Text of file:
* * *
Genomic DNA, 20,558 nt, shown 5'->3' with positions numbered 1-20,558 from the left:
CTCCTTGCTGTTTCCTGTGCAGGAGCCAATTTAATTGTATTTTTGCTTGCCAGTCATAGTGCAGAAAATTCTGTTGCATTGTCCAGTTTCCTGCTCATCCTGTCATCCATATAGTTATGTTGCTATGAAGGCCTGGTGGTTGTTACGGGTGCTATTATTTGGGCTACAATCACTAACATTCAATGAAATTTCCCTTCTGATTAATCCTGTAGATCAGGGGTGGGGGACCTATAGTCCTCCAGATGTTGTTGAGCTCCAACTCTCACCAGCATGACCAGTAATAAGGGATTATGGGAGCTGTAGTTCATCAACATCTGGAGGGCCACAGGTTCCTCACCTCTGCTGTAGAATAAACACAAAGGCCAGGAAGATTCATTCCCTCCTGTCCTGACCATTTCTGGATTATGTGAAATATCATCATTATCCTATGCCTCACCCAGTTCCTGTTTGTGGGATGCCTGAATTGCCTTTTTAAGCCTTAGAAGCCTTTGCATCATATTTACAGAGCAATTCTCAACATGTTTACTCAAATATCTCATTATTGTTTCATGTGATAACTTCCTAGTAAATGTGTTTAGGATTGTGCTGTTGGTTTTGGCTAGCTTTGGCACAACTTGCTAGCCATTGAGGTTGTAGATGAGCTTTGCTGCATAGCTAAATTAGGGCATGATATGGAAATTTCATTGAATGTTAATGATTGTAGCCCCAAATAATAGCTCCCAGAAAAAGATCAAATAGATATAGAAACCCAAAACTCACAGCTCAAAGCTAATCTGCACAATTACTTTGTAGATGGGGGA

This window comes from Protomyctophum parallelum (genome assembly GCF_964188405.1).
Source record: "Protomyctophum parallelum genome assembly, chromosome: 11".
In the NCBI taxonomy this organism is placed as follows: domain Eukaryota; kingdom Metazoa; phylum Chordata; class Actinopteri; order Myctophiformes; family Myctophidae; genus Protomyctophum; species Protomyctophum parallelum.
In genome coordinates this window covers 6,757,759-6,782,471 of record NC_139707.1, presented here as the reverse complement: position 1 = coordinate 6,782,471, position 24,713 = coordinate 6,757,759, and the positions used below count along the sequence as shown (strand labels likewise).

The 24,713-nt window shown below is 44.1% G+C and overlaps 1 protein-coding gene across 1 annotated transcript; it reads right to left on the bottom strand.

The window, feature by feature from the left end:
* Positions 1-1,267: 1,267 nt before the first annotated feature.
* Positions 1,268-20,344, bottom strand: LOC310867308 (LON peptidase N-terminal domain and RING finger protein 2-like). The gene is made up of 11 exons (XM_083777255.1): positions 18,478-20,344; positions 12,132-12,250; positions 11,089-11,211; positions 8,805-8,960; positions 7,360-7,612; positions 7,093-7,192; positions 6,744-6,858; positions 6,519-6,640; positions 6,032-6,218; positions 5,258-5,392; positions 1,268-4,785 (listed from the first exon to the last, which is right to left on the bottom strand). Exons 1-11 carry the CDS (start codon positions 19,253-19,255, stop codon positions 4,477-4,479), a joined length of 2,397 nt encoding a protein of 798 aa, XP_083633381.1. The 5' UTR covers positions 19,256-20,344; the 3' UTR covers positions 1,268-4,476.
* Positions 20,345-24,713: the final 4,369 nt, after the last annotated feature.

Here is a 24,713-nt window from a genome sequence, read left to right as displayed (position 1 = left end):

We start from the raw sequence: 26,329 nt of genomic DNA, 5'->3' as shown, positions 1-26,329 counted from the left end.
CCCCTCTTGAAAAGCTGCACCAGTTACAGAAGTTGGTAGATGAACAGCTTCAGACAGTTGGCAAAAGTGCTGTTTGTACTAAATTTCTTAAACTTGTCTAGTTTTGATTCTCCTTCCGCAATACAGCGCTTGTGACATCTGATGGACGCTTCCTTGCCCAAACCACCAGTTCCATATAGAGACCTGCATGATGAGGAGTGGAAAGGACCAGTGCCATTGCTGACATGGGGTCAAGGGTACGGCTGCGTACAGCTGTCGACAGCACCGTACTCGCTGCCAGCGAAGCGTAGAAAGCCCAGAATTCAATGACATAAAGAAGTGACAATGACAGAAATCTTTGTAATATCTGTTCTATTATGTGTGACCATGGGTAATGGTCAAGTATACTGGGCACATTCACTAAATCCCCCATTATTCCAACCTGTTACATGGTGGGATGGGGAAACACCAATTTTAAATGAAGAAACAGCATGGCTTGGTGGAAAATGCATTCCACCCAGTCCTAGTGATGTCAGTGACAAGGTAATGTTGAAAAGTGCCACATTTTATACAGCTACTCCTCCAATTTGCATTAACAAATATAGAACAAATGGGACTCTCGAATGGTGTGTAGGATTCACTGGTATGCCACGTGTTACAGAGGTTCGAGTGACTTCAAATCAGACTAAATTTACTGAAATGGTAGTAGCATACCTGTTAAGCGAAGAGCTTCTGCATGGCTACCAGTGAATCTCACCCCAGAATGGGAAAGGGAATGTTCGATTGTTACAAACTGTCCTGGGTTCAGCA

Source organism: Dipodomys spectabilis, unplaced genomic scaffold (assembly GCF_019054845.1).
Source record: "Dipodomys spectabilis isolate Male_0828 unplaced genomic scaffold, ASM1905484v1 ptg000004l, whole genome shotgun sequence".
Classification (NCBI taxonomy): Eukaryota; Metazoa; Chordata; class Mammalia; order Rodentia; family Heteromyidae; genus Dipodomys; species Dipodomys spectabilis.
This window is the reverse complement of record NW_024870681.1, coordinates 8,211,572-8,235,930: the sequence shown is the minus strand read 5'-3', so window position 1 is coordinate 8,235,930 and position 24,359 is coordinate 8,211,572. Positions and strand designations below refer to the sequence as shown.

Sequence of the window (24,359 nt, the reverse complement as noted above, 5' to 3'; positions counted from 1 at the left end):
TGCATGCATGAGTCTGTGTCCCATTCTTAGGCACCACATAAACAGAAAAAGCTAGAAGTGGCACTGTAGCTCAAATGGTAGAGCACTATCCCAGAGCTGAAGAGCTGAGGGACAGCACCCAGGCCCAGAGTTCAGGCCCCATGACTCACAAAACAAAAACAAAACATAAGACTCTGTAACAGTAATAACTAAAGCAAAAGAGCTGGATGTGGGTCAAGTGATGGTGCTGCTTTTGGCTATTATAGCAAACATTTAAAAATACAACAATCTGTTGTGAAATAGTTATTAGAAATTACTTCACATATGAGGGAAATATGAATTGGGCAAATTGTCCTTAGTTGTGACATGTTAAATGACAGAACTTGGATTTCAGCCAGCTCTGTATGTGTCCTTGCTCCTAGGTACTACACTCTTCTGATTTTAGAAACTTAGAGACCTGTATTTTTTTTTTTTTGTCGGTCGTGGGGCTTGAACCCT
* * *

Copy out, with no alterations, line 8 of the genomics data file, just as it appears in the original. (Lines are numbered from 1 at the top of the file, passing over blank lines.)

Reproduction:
The window, feature by feature from the left end: